What was interesting about Cordeiro’s approach was that he was not interested in making his landscapes organic, as was another tendency at the time. Instead, he was really adamant about keeping it different than nature. He said landscape architecture should not imitate nature. It should do its own thing, which is very much what he wanted his concrete art to do. There’s another interesting flip side of that, which is that he was interested in nature as being a part of this question of the digital. For example, he was interested in the geometry of leaves. He was also interested, in terms of his digital art, in the ways in which the body transmits or processes electronic signals like computers do. He actually saw the body as being much more aligned with computation than divorced from it. Both are a rejection of one version of romantic nature, but an acceptance of the digital nature of nature.
GB: That embodied relationship to information is something that you see not just in his labor to produce these works—which is very physical and involved, and somehow contrary to the way in which we interface with the descendants of these machines today—but also in the reception or perception of these works by the viewer.
RP: Because of the dictatorship, which has historically been associated with shrewd manipulation of the mass media, he was very interested in intervening with mass media, but he wanted to do something different than the authoritarian news was doing. He was appealing to people’s relationship to the image, and especially to the image of the human form. Although he had rejected human representation in his earlier career, he embraced it in his computer art. When I spoke with Moscati, he said computer art was so incipient in 1969, in 1970, that in a way Cordeiro had to embrace it, and this is Moscati’s interpretation. It may not have been Cordeiro’s. Moscati said that, in a way, it was necessary to bring something from the realm of human representation to the table so that it would be recognized as art.
GB: In a different direction, I’m wondering if there’s anything you can tell us about the reception of these works at the time. I know that you’ve written about the exhibitions of electronic art that Cordeiro organized in São Paulo while he was working on these. How were these works received? Did they influence artists who worked at the time or later on? I know that Eduardo Kac has written very appreciatively to you about this.
RP: I don’t know much about the reception in Brazil. I’ve read international reviews, which are appreciative of this play with legibility and illegibility. That was something that seemed to distinguish the work of Cordeiro and Moscati from that of other people. I think it was recognized that they were playing with the question of what the eye can perceive and process. This came out of interest that Moscati had as a physicist. In a way, it began with Cordeiro, and Eduardo Kac is probably the most famous person working today to recognize him as a forebear.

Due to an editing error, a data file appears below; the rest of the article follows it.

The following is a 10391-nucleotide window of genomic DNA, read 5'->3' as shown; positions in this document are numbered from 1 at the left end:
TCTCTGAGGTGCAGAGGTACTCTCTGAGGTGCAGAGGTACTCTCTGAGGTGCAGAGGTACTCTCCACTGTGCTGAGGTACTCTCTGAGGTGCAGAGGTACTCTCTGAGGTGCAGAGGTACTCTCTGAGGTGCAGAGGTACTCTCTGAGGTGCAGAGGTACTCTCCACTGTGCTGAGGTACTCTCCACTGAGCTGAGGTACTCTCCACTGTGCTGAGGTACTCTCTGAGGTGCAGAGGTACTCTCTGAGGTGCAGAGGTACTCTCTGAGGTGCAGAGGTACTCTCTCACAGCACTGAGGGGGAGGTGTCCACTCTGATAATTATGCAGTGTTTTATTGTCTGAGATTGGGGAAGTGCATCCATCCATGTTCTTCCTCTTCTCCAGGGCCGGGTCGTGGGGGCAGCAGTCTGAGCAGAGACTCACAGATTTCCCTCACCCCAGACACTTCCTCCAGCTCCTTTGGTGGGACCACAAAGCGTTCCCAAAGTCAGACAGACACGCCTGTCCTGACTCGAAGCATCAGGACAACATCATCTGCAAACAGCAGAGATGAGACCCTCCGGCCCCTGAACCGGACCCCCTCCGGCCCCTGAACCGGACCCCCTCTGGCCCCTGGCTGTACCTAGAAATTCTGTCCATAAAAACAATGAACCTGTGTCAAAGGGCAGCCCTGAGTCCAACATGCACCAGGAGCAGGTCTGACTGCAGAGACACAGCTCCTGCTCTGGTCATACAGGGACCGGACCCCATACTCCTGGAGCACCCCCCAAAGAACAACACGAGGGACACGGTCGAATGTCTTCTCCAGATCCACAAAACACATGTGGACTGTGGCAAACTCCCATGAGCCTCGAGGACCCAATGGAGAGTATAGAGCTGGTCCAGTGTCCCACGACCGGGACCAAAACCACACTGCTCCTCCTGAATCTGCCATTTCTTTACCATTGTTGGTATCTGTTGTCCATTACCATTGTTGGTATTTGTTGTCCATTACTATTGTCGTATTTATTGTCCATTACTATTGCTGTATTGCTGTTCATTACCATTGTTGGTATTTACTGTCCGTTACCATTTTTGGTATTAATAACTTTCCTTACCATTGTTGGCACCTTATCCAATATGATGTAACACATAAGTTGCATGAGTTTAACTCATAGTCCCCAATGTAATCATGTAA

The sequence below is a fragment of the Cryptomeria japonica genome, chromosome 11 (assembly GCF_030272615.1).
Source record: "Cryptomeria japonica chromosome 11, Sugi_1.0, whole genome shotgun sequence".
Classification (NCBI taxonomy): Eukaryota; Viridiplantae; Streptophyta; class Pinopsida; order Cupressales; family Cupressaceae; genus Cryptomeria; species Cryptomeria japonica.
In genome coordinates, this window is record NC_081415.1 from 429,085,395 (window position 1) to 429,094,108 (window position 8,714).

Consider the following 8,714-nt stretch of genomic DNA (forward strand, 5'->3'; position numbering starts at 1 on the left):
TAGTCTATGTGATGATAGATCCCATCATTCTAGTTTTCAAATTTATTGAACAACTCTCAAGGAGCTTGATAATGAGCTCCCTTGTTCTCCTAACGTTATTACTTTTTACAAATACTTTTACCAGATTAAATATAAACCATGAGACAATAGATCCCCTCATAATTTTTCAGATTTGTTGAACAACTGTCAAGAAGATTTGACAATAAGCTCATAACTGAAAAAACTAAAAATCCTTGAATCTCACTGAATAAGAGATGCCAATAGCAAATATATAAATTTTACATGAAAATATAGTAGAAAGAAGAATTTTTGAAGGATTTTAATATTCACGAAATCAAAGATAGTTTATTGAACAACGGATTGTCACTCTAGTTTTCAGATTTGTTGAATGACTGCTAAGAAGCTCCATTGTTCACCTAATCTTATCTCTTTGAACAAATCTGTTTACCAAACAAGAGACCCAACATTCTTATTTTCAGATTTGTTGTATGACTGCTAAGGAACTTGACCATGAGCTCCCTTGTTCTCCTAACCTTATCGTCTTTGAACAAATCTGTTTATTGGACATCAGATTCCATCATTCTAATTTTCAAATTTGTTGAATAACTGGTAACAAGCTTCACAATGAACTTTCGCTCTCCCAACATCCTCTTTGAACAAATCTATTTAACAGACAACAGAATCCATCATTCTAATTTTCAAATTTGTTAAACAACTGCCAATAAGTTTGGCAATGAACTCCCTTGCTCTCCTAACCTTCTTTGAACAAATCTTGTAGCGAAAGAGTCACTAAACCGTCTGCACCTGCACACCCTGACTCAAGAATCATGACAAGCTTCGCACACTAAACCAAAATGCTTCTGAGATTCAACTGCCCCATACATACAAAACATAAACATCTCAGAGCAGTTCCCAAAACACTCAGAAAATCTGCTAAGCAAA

GB: Finally, I want to ask you a little bit more about this relationship between Cordeiro and Moscati. I think something you see in a number of the works in this exhibition—when artists are working with computers—is that there are a few different approaches to interfacing with the machine. One is that you yourself are a computer programmer who uses those skills to make art. Someone like Charles Csuri is an an example of that. Or another is that you are an artist who works with these machines through a human interface, meaning another person who knows how to work the machine and can help you to accomplish your art using it.
By all accounts, Cordeiro and Moscati had a very different relationship with intermediaries than a lot of other artists. I’m wondering if you can tell us a little bit more about that and how, if at all, it went on to influence Moscati’s own work?
RP: As I said before, they tried to think of their collaboration not as one of them assisting the other, but rather both of them creating the ideas together. For instance, the question of legibility and how much they were going to distort an image, or a derivative, as they called it, which refers to the process they used. They have a series called Derivatives of an Image. They would make their decisions together and then discuss the implications of them together. I spoke with Moscati a few years ago about some of the motivations—and you can speak to him today about them. He’s very conversant about what was going on in Brazil at the time and about what was going on in concrete poetry, about what was new in concrete art. He really came to understand Cordeiro’s motivations in a larger landscape of thought.
GB: Today when we think about the legibility of an image made by a machine, we might think about a machine that can itself read an image, such as facial recognition software, or the equipment employed by a surveillance state. These, too, were among the ideas that Cordeiro was grappling with at the time he made these.
RP: They were interested in how the brain processes an image and how long it takes to process an image. Some of that same thinking has been behind research on, for example, the human ability to detect something amiss in the field of vision. The brain bypasses conscious recognition and instead perceives something more subliminal. That notion of bypassing what we consciously perceive in order to get at some automatic reception is something they were interested in. Maybe they were interested in the technology that’s now being used for certain kinds of surveillance.